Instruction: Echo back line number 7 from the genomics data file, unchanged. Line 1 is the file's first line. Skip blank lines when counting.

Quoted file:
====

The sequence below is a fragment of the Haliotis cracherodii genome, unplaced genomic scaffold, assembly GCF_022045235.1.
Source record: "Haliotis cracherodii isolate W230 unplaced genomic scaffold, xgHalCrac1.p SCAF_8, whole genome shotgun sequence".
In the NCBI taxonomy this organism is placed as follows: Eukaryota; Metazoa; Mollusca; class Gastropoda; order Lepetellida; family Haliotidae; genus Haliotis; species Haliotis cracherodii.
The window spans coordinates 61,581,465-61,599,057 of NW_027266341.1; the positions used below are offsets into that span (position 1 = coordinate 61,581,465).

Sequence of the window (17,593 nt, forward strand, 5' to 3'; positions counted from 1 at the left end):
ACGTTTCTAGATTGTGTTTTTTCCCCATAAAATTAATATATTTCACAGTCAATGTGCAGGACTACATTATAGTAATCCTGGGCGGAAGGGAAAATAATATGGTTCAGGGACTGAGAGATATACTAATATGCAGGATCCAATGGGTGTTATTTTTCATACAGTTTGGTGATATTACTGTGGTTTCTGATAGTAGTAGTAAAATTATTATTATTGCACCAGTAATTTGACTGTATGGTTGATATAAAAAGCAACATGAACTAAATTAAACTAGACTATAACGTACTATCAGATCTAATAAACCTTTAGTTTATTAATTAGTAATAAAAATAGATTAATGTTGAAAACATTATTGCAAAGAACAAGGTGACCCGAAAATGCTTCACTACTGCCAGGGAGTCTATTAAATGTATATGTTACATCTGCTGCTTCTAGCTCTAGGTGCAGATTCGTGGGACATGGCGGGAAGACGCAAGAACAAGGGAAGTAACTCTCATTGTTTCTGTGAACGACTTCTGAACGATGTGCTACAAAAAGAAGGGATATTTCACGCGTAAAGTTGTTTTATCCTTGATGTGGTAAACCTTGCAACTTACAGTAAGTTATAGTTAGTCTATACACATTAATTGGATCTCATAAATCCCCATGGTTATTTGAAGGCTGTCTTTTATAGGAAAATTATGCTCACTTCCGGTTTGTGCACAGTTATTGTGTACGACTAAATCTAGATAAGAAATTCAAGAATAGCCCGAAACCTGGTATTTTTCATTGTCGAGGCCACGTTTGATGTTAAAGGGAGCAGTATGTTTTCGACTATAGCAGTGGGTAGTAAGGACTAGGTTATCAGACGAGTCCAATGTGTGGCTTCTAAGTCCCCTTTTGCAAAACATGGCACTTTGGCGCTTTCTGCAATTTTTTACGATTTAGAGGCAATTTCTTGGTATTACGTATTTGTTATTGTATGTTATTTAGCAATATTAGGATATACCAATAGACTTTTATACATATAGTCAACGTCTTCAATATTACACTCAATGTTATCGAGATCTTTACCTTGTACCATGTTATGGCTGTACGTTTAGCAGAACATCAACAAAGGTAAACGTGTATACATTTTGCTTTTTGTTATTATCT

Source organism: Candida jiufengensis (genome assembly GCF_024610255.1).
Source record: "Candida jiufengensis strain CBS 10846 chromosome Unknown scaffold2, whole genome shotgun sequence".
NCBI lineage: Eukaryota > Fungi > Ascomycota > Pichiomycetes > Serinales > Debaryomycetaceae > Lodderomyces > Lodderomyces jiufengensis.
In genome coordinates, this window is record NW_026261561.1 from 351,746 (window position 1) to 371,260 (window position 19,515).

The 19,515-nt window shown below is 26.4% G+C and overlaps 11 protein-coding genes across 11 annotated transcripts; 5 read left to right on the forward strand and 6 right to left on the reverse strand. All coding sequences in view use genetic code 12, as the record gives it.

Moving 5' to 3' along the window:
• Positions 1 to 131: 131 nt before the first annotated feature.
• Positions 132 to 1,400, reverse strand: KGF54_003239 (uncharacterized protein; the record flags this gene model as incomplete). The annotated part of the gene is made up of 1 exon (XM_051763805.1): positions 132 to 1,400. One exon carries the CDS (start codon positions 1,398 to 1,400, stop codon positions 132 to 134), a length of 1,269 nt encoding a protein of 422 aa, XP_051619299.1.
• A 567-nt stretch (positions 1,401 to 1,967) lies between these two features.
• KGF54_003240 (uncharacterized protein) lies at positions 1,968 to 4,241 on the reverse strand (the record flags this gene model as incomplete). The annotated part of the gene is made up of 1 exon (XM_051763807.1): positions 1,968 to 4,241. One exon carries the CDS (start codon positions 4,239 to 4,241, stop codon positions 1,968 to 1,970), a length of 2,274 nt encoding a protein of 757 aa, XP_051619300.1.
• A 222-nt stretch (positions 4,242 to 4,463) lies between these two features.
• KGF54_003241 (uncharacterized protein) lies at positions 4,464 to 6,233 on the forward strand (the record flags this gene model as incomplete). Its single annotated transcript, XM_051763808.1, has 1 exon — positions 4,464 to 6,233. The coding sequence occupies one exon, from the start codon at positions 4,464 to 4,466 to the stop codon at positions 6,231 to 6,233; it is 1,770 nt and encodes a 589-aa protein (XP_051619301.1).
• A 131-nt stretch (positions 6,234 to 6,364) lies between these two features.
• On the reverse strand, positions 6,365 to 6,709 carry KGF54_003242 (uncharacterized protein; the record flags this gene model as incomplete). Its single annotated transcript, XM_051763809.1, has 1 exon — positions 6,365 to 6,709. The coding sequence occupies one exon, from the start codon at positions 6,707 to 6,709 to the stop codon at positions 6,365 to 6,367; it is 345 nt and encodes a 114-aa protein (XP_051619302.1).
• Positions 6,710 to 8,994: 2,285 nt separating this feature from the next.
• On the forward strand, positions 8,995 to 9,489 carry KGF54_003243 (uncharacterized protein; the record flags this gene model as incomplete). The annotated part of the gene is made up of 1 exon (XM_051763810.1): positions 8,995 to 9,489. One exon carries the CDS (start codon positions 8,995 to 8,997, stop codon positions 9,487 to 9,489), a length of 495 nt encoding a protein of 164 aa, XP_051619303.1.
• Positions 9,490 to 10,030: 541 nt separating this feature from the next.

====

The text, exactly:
Source organism: Candida jiufengensis (genome assembly GCF_024610255.1).